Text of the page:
1. Wow! Great point(s). Very well communicated! I do want to submit an oppinion though. I don’t think anyone naturally likes/loves people. Even people who seem to “naturally” like/love people are usually extroverts who feel fulfilled when OTHERS like THEM. So, they find out what it takes to get the possitive response their flesh craves, and they keep doing it. This sounds harsh, so before you think I am really judgemental and bitter, I want to admit that I am one of those extroverts or “people-pleasers” as I like to call them. My mother always told me, even as a little girl, that I had such a heart for the Lord. I, of course, believed this and let it go to my head. I went throught practically the first half of my life (up until about a year ago) thinking that serving and loving came naturally to me and believing that very little effort was necessary in being a “good” Christian. In truth, I am no better than the extreme introvert who sees absolutely no value in the approval of others and speaks her mind at will, not worrying over who she offends.

    Without Christ, we are hopelessly self-serving. The Lord has opened my eyes to it even more in the last month. I am reading The Mark of the Lion trilogy by Francine Rivers and my attention was drawn to one part in the second book where two Christians are discussing one man’s attempts to witness to a friend and his frustrations at the friend’s stubborness. The other man responds amazingly saying that he knew the other man thought the unbeliever his intellectual superior and sought to conquer him through reason. He wanted the unbelieving man to see his righteousness in Christ and the error of his own ways. He had not come to him in love in hopes to win his soul over for Christ out of concern for the man, but had come with selfish ambitions.

    What I am trying to say is, when someone demonstrates a genuine love for others, it is of God and not from man. Such love can be demonstrated in the mega church just as easily as a gathering of 10 people in the name of Christ. I know what you mean about the smaller church in that you cannot as easily walk in and out without notice and it is easier to get plugged in. It seems that a church of large proportions often forgets the value of a single person. I personally attend a smaller church, but it was not the intimacy of smaller numbers that attracted me, it was the sound, unappologetic teaching of the Word. Also, I saw people living out their faith as I had never seen before. I wanted to be a part of something that attracted those kinds of people. That is probably what you are saying. The mega church tends to attract those that prefer the impersonal versus the personal. The small church tends to attract those who crave intimacy and transparency. I feel like I have come full circle in this commentary and made it a tedious read. If so I am sorry!!!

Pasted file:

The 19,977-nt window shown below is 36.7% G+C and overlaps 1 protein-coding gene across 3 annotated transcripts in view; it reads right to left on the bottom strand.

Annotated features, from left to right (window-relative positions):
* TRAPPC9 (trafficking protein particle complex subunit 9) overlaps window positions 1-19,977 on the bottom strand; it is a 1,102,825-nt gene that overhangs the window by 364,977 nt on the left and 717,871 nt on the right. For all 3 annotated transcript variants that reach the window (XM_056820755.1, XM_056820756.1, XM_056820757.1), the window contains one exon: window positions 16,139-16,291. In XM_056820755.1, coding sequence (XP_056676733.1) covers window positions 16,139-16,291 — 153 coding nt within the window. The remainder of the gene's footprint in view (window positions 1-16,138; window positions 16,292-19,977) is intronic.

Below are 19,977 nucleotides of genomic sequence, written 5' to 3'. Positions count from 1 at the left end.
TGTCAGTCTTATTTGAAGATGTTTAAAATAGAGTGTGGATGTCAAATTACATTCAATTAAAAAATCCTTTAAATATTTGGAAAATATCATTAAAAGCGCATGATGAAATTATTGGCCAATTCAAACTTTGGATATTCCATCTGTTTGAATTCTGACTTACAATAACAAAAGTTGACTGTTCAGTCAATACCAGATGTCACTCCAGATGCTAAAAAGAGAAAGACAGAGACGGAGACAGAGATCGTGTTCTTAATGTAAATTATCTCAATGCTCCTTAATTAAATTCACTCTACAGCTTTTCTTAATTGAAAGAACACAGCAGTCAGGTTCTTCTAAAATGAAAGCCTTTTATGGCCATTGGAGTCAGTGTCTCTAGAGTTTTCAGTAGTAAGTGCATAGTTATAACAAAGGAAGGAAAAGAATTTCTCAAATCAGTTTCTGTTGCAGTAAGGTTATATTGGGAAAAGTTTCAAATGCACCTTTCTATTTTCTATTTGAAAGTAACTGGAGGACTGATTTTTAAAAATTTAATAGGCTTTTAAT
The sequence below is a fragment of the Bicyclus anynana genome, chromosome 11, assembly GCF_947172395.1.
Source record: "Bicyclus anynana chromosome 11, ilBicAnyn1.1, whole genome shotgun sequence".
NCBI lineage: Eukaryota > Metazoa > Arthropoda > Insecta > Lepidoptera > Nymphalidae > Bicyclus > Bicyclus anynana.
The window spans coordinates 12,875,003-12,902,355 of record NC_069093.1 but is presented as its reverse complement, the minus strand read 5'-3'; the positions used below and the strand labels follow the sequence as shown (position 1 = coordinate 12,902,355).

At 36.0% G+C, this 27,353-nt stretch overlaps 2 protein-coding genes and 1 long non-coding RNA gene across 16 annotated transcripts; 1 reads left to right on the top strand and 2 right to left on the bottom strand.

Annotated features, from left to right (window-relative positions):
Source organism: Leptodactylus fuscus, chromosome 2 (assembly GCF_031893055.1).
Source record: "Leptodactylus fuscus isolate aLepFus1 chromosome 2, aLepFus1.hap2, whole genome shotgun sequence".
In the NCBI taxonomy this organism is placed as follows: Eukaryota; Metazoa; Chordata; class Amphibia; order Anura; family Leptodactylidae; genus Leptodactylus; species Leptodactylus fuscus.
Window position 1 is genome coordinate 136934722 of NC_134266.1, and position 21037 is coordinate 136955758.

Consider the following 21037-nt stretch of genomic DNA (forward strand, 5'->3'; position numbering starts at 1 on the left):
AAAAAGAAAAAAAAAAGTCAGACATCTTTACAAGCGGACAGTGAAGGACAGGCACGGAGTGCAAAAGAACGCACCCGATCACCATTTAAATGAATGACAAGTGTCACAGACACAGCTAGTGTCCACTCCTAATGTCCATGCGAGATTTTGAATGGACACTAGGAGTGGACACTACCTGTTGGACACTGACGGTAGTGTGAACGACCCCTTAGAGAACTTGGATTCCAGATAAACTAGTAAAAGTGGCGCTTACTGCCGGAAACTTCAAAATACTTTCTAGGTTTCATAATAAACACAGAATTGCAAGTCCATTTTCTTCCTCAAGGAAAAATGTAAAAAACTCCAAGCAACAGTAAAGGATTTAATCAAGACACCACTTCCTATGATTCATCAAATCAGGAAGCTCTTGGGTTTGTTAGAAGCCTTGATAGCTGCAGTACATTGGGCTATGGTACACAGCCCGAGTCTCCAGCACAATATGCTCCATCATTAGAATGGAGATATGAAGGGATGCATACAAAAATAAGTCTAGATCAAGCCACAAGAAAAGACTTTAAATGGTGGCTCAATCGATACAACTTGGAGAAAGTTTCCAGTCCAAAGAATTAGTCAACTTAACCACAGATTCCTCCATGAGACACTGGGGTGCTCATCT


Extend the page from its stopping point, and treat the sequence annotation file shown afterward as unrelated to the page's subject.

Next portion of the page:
2. Definitely not a tedious read! Thanks for what you wrote. I agree with it, and it’s always good to see both sides of the coin. I’m the introvert who was sinful in not engaging people, but it’s entirely possible to engage them with the wrong heart and wrong motivations.

  3. I liked this post a lot. When I read some of your thoughts about desiring anonymity and only letting people a little way in to your person, I think that I may have inadvertently fostered these behaviors in you. I am way too private sometimes. Yet I believe that I should reach out more and be more involved, especially when considered in the context of how Christ lived his life.

    • Of course I can’t separate my identity (and flaws) from my upbringing, but neither can I separate my strengths. At some point, though, my identity became my own, and it was my responsibility to love people. Blaming parents is only valid a little bit and for a short time.

      You’ve been a good mommy 🙂

  4. Pingback: This Mega Church Turned My Stomach And It Ain’t Been Right Sense » BABE IN CHRIST